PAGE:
Theme: Film

Thursday, April 6th

The film will be introduced by Ernest Alfred, Hereditary Chief of Tlowit’sis First Nation, elected leader of the ‘Namgis First Nation and leader of the Swanson Occupation.

After a mother orca carries her dead calf for 17 days, two filmmakers join Indigenous leaders and scientists making a final attempt to protect the last 73 Southern Resident orcas from extinction. Winner of many prestigious awards, Coextinction moves beyond a traditional wildlife documentary, taking us deep into the oceans and forests of the Pacific Northwest to witness the complex systems of interconnectedness linking together ecosystem collapse, centuries of injustice against Indigenous peoples, and the frontlines of the world’s most pressing environmental threats.

The Coexistence Films team includes: Gloria Pancrazi, Elena Jean, Andrew Luba, Nicholas Castel, Victoria Obermeyer, Julien Verschooris, Morgane Trussardi, Carolina Vitorino; with co-collaborators: Will George, Chief Ernest Alfred, K’odi Nelson, Jesse and Carrie Nightwalker, and 15+ First Nations and Sovereign Tribes on whose lands filming took place. The film was made with generous support from Dr. Bronner’s, PNW Protectors, hundreds of crowdfunding supporters, and many other organizations and individuals.

NOTE: To support Coextinction’s impact campaign, visit:

April 6th | 6:40 pm to 8:30 pm | Goldman Theater, Brower Center


Introduced by

Regenerating Life takes an ecological approach to unpacking the social and environmental crises that confront us, challenging the prevailing climate change story and offering new, attainable solutions. It tracks growing movements of farmers, activists, scientists, and others working to repair the environmental and social devastation we have caused. We will be screening parts 1 and  2. Part 3, “Small Farms Feed the World,” will be available online for conference attendees to watch right after the conference.

A film by John Feldman.

April 6th | 8:30 pm to 10:00 pm | Goldman Theater, Brower Center


Friday, April 7th

With a special live appearance by Bernie and Katherine Krause to introduce the film.

Bernie Krause, the legendary pioneer of Acoustic Ecology began his journey in the 1960s as a prolific composer at the forefront of the synthesizer revolution helping transform the cinema and the music industries, but a single chance encounter with the sounds of the wilderness set him on a completely new trajectory gathering wilderness recordings across the globe. Over half a century later, his vast archive of captured soundscapes reflects dire habitat devastation in virtually all ecosystems on Earth, yet also yields urgent stories about the need for immediate change. Bernie and his wife Kat tragically faced the immediacy of climate change when their home and recording studio was completely destroyed by the Sonoma wildfires of 2017. Their message to us is ever more urgent.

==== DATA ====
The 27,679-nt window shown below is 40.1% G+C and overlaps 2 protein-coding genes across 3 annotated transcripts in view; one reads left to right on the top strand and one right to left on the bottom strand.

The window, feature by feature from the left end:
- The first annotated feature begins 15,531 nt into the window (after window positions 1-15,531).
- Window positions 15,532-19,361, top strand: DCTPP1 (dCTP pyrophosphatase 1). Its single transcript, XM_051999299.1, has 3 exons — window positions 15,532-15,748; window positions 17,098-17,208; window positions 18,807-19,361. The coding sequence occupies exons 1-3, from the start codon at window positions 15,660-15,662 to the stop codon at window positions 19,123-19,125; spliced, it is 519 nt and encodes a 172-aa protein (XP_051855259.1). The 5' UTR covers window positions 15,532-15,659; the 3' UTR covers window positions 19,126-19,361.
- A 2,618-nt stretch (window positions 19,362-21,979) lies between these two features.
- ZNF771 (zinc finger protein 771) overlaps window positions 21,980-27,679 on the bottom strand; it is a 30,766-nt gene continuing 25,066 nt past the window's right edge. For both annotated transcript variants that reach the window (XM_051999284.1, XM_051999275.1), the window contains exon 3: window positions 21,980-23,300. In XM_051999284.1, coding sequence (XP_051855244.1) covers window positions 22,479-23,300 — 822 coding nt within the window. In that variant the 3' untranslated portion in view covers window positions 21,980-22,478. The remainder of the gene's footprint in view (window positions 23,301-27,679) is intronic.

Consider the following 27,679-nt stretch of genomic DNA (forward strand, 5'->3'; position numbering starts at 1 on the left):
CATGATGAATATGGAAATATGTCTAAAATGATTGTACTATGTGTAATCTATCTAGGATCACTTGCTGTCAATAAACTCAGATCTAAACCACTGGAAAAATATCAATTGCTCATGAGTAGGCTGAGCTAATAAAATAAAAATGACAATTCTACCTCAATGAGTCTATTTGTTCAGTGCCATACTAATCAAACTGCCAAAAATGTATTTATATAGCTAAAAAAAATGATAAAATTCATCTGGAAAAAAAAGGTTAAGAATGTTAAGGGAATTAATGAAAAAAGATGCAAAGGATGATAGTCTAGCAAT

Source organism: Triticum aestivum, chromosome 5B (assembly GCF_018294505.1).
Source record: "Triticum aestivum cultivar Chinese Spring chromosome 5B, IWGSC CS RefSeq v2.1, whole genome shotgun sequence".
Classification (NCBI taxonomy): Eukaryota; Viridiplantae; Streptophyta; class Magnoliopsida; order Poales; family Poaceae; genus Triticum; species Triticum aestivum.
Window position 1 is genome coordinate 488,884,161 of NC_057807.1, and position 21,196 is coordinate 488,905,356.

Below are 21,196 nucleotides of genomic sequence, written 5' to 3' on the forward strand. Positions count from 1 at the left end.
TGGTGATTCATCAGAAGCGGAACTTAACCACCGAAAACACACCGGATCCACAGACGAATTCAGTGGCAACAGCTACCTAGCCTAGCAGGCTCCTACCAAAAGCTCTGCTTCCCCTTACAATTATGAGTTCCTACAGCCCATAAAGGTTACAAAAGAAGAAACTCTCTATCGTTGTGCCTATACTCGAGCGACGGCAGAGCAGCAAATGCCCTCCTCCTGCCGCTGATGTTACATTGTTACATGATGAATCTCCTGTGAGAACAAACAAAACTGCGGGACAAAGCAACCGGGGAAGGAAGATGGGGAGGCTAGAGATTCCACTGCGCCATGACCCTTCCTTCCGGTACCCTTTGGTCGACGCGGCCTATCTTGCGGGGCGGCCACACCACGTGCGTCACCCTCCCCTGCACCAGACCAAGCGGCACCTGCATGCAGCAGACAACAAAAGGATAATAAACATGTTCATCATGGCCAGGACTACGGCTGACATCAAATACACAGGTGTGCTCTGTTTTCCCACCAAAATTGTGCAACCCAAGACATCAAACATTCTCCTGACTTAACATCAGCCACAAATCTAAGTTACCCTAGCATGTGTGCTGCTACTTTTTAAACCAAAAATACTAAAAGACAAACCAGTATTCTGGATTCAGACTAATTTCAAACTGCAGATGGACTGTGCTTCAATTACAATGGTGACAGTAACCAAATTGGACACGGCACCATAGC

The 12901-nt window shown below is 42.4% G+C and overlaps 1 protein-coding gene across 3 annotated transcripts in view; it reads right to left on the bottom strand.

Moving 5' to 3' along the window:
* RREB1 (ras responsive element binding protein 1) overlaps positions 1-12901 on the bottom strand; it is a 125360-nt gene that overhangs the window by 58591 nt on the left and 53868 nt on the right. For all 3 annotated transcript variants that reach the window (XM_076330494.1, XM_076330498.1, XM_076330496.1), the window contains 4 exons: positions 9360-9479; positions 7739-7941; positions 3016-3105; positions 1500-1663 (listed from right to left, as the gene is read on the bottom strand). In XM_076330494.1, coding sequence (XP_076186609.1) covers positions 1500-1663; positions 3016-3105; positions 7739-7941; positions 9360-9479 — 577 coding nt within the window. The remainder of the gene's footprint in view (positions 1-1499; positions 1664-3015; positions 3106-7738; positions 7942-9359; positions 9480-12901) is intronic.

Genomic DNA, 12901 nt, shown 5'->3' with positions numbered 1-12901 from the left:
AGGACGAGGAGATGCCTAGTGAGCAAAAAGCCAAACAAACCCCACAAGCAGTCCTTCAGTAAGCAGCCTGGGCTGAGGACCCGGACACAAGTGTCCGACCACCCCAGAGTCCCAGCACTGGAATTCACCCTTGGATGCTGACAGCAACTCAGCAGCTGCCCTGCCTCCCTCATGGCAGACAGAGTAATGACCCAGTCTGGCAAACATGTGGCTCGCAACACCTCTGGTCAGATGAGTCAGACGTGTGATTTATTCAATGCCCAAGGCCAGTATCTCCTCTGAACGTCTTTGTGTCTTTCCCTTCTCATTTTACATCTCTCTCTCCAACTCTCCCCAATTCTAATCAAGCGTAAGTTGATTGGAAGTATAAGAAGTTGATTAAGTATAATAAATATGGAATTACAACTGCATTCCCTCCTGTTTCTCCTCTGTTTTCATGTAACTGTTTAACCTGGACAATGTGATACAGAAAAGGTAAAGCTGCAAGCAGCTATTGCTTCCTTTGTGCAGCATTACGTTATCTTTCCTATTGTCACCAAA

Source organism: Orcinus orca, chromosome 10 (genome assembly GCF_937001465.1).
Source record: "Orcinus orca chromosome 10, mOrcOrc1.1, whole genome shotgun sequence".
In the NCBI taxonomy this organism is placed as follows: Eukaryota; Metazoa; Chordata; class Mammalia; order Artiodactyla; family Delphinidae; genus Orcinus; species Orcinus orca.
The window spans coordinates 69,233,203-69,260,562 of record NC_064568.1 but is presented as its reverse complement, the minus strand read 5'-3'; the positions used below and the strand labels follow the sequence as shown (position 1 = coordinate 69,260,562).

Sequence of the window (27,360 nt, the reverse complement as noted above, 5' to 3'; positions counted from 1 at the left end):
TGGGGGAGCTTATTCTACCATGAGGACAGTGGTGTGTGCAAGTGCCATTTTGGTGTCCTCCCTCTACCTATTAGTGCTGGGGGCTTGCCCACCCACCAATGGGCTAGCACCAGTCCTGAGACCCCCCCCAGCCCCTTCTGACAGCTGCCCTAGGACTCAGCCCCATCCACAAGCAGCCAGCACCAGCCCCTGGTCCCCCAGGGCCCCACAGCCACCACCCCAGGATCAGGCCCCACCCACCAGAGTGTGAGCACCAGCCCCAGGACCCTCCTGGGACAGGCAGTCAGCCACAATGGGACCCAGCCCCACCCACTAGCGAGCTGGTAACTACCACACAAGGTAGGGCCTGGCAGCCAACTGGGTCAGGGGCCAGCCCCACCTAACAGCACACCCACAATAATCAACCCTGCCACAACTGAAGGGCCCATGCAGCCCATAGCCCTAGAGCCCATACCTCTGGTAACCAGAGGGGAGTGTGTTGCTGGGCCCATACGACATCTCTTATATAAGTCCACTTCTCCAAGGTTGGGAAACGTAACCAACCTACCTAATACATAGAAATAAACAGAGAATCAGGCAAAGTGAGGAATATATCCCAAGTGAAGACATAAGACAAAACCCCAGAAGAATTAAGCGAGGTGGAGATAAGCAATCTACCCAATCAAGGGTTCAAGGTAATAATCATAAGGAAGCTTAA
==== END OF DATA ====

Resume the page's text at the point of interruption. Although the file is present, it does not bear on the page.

“The Last of the Nightingales” invites us to experience the rich acoustic beauty of the living world through Bernie’s ears and to reconnect with it. As more and more soundscapes fall silent, Bernie reminds us that it is not too late to begin listening. 

Directed and edited by Masha Karpoukhina; cinematography by Justin LaFleur; produced by Hassan Said and Rose Wyatt.

April 7th | 6:40 pm to 7:20 pm | Goldman Theater, Brower Center


Protecting and Restoring California’s Ecosystems with Nature-Based Solutions

Three Short Films by Masha Karpoukhina

Produced by Colorfool Films

These 3 short films represent an inspiring patchwork of some of the most ambitious conservation projects to be undertaken in California in response to the climate crisis. What can be achieved if we decide to work in concert with nature rather than against her? If we decide to learn from the wealth of ecological knowledge embedded in the evolutionary process, billions of years in the making? In many ways, the things that we love most about the Bay Area from our coastal redwoods, to the majesty of the Bay, to the free flowing waters that nourish it, deeply depend on the success of these 3 projects. They represent hope, but it’s clear that they will not be enough. How can we inspire a thousand more projects just like these to help redefine what is possible?